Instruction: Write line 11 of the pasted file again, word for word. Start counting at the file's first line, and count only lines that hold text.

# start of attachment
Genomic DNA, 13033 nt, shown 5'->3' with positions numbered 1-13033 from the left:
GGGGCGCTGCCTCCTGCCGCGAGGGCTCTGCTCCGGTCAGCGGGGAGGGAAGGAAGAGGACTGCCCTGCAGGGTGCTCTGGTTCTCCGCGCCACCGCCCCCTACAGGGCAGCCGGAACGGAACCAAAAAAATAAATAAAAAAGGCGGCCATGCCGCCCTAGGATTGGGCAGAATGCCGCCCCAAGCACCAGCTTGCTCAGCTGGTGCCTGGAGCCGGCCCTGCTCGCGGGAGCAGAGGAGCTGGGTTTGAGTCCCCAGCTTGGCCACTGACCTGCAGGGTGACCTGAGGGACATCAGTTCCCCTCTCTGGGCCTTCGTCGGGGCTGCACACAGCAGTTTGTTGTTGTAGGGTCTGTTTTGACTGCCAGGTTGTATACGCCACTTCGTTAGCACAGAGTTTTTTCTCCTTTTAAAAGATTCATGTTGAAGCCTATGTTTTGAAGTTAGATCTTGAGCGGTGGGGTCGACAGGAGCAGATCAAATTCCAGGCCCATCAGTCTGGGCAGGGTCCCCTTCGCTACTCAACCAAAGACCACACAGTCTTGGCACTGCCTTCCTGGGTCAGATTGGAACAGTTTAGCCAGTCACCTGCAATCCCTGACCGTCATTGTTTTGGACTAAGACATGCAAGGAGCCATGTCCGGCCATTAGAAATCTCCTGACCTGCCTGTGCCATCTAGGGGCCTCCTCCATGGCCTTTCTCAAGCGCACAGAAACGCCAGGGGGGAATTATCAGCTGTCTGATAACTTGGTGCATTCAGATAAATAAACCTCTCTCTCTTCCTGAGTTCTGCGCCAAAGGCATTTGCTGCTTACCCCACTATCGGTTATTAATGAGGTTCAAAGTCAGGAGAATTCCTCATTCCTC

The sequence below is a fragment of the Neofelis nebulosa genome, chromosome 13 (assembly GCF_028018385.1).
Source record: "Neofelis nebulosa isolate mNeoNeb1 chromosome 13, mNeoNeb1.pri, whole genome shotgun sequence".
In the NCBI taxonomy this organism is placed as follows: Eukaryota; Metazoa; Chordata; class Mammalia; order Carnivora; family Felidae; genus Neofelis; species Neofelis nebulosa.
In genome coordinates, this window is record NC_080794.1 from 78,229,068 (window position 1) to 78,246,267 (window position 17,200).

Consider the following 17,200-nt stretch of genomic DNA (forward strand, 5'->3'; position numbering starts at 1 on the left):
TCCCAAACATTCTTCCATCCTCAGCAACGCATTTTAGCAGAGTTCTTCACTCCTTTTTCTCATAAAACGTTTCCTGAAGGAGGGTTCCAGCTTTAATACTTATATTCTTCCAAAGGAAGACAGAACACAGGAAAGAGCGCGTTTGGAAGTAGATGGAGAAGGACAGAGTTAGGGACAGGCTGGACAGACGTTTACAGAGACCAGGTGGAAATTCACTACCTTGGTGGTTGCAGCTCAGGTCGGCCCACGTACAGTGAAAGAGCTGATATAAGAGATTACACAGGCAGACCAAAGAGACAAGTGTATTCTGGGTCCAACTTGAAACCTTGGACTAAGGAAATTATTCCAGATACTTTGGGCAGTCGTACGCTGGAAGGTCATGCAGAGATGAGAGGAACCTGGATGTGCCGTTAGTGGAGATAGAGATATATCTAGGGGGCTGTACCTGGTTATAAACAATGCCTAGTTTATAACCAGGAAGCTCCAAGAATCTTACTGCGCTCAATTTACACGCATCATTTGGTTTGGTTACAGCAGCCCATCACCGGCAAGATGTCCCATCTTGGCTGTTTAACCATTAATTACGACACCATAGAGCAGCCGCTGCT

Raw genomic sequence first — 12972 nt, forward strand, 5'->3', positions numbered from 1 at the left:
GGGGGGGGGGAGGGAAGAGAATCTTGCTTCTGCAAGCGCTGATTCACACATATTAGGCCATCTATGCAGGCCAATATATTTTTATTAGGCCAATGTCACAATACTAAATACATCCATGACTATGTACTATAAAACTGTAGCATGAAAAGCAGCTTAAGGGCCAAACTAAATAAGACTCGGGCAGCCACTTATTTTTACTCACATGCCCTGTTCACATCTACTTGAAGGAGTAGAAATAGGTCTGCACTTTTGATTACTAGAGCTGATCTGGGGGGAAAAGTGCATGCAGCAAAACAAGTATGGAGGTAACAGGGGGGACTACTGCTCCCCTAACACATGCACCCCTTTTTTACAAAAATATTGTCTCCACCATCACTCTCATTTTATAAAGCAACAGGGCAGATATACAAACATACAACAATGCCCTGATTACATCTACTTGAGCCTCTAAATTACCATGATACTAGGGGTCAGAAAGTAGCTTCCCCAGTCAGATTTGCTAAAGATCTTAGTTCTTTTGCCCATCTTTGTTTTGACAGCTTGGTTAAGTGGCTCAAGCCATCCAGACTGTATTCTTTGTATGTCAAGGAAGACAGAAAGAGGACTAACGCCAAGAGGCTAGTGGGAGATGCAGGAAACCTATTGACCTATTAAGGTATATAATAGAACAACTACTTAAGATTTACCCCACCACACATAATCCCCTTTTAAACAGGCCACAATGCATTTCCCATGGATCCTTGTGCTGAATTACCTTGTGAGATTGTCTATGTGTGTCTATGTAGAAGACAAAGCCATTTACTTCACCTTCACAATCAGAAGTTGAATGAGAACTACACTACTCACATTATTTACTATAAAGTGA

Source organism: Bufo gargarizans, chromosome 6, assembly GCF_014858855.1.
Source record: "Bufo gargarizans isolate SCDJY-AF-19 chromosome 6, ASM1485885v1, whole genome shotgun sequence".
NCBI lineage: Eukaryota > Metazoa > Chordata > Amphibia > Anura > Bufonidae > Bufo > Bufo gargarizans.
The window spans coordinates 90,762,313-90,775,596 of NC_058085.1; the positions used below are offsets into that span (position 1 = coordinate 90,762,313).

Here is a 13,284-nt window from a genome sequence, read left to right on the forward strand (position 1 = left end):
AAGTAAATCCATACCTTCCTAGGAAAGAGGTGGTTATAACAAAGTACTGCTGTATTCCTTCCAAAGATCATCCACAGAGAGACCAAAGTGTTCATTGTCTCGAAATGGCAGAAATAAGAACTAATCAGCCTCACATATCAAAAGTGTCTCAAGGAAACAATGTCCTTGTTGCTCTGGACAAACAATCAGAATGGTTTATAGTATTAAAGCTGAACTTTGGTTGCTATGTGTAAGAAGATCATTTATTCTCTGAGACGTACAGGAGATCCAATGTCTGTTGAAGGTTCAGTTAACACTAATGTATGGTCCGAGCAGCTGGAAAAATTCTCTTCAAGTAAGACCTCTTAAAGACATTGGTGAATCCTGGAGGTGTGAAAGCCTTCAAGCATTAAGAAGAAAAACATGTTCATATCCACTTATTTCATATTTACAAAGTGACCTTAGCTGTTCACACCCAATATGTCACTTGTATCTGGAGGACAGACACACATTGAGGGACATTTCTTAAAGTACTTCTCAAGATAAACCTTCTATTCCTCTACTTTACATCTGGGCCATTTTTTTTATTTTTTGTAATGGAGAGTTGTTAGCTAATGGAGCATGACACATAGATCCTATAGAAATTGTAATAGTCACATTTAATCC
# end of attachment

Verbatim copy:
Source organism: Bufo gargarizans, chromosome 6, assembly GCF_014858855.1.